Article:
Tuesday, July 17, 2018

The Whisperer in Darkness by H. P. Lovecraft

The Whisperer in Darkness by H. P. Lovecraft

What a wonderful surprise to find this classic in the list. I have read a number of authors who sight Lovecraft as one of their sources of inspiration and even some who have built upon the mythology he developed. I had not ever read any of his works. He is famous for his influence on the horror genre of the 20th century and numerous songs and games have been influenced by his work, unfortunately, he did not experience financial success during his lifetime.  This is written in a first-person narrative with a bare minimum of dialogue.   It also has a far more challenging vocabulary than is usually found in YA or even modern fiction with only a little archaic vocabulary. It was a scary page-turner edge of the seat, classic horror novel. I’ll never look on the hinterlands of Vermont the same.


Monday, July 16, 2018

Blink By Sasha Davis

Blink By Sasha Davis


There were four choices for the title Blink. One was a Batman graphic, another a rapture story, (religious rapture), and another a psycho-thriller. I chose this one.  However, this is definitely more a late High School book than an early middle school. Mostly for the level of violence, most of it domestic, second for language and finally for some intimate personal interactions. The story is told in first person past tense by high school junior Josh Michaels who as a rising star on the football team and who should have it made except for a neglectful dysfunctional mother, an abusive ex-stepfather, a dope smoking friend, and twin little sisters who need his love and protection, and Chatham Claiborne, the most beautiful person he has ever met.  Two storylines begin in the first chapter and finally meet fully in the last chapter. They are the story of four-year-old Rachel Bachton, kidnapped 11 years before our story begins and the mysterious Chatham Claiborne who shows up in this nowhere town north of Chicago. By the end, Chatham owns who she is and Josh does some growing up, but there is a lot of pain before that happens.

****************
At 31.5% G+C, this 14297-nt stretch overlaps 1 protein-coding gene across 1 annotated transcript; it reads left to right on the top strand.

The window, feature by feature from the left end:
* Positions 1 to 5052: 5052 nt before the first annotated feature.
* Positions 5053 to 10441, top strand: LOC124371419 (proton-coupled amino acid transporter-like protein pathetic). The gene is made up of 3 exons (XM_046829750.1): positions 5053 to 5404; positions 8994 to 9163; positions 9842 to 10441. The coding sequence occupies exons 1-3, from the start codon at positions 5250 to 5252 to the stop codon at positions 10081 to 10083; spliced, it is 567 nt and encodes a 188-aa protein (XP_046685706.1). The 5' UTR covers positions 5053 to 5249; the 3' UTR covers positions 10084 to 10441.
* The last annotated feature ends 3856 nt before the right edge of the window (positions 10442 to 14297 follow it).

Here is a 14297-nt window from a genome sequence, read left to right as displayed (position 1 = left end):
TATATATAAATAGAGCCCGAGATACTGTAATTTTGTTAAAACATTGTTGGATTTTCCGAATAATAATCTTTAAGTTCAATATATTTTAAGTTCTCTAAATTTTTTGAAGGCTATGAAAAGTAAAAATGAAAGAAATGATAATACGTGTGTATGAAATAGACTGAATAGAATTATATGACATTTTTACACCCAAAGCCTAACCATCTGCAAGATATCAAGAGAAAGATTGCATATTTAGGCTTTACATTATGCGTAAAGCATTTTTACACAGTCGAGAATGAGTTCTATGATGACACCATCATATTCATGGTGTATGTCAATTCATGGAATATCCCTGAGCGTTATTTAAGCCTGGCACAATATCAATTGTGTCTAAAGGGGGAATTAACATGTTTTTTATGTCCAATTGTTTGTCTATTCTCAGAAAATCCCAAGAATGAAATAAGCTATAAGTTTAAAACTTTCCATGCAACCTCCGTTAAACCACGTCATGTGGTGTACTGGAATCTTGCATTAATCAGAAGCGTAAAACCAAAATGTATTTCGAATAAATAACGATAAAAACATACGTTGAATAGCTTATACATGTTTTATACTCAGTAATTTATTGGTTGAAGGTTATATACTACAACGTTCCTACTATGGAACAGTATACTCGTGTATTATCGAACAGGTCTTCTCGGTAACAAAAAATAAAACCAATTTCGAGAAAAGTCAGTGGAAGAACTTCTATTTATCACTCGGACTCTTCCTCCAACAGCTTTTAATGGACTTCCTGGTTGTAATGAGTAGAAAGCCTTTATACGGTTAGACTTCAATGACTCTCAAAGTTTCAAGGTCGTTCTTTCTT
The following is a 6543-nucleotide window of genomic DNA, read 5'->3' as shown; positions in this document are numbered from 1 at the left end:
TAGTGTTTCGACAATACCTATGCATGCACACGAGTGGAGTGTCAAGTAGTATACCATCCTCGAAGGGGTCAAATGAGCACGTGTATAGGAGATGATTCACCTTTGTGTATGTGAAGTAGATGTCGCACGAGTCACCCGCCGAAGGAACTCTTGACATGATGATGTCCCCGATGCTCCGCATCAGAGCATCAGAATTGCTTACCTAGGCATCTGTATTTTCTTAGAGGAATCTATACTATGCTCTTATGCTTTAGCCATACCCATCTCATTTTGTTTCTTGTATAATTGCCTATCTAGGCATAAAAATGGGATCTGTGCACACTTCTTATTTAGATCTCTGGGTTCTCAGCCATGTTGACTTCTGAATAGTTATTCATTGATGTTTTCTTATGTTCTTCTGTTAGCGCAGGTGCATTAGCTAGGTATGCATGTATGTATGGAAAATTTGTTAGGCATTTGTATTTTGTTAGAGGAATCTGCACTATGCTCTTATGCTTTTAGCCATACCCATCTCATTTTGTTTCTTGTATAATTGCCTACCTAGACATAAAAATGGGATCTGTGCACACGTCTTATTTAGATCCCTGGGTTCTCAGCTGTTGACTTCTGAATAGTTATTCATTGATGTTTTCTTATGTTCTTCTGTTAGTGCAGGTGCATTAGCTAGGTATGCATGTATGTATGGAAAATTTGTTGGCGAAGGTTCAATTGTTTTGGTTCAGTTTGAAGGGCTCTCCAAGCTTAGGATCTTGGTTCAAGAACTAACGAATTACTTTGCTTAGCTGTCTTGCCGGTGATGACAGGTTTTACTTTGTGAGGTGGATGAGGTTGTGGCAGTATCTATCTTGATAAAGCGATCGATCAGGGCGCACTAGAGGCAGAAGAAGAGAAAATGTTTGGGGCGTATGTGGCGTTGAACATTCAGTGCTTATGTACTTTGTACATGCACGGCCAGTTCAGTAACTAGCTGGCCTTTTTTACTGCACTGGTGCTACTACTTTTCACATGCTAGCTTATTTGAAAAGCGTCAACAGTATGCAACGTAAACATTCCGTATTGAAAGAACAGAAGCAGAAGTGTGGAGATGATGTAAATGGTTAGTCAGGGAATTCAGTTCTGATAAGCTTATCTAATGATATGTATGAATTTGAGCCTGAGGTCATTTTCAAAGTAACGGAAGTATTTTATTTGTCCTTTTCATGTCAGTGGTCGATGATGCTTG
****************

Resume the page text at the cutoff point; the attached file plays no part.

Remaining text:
Friday, July 13, 2018

The Leaving By Tara Altebrando

The Leaving By Tara Altebrando